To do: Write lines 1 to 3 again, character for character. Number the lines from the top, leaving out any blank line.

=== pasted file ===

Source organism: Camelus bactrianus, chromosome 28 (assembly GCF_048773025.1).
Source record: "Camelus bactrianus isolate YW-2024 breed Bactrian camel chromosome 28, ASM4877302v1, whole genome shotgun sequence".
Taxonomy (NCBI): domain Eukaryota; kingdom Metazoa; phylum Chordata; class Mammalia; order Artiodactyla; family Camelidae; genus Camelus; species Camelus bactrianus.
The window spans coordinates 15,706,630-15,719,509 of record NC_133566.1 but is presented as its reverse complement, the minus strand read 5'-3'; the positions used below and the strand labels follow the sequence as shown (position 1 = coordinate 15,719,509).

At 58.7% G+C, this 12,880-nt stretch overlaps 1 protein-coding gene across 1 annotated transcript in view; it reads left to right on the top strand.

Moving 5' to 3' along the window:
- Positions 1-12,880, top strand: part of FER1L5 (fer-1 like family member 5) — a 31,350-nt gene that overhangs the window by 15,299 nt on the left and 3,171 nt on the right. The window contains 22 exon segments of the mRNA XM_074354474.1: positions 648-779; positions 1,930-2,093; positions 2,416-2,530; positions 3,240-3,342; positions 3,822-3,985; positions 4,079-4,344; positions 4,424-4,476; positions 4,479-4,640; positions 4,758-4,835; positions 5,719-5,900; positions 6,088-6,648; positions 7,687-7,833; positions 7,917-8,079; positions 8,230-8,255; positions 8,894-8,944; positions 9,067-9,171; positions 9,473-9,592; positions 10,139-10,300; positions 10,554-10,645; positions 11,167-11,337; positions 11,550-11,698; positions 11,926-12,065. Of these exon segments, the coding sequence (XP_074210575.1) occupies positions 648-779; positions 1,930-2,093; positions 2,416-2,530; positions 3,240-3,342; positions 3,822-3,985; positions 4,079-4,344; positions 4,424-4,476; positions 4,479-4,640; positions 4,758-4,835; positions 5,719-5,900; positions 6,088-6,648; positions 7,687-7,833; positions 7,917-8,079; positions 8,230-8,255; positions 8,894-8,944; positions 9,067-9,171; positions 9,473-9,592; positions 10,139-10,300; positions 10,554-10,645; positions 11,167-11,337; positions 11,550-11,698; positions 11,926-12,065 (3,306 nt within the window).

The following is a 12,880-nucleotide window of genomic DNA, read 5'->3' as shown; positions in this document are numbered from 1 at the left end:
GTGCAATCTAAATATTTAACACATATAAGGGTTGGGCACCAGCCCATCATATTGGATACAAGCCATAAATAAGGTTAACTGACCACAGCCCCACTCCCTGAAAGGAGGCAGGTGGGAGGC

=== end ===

Source organism: Camelus bactrianus, chromosome 28 (assembly GCF_048773025.1).
Source record: "Camelus bactrianus isolate YW-2024 breed Bactrian camel chromosome 28, ASM4877302v1, whole genome shotgun sequence".
Taxonomy (NCBI): domain Eukaryota; kingdom Metazoa; phylum Chordata; class Mammalia; order Artiodactyla; family Camelidae; genus Camelus; species Camelus bactrianus.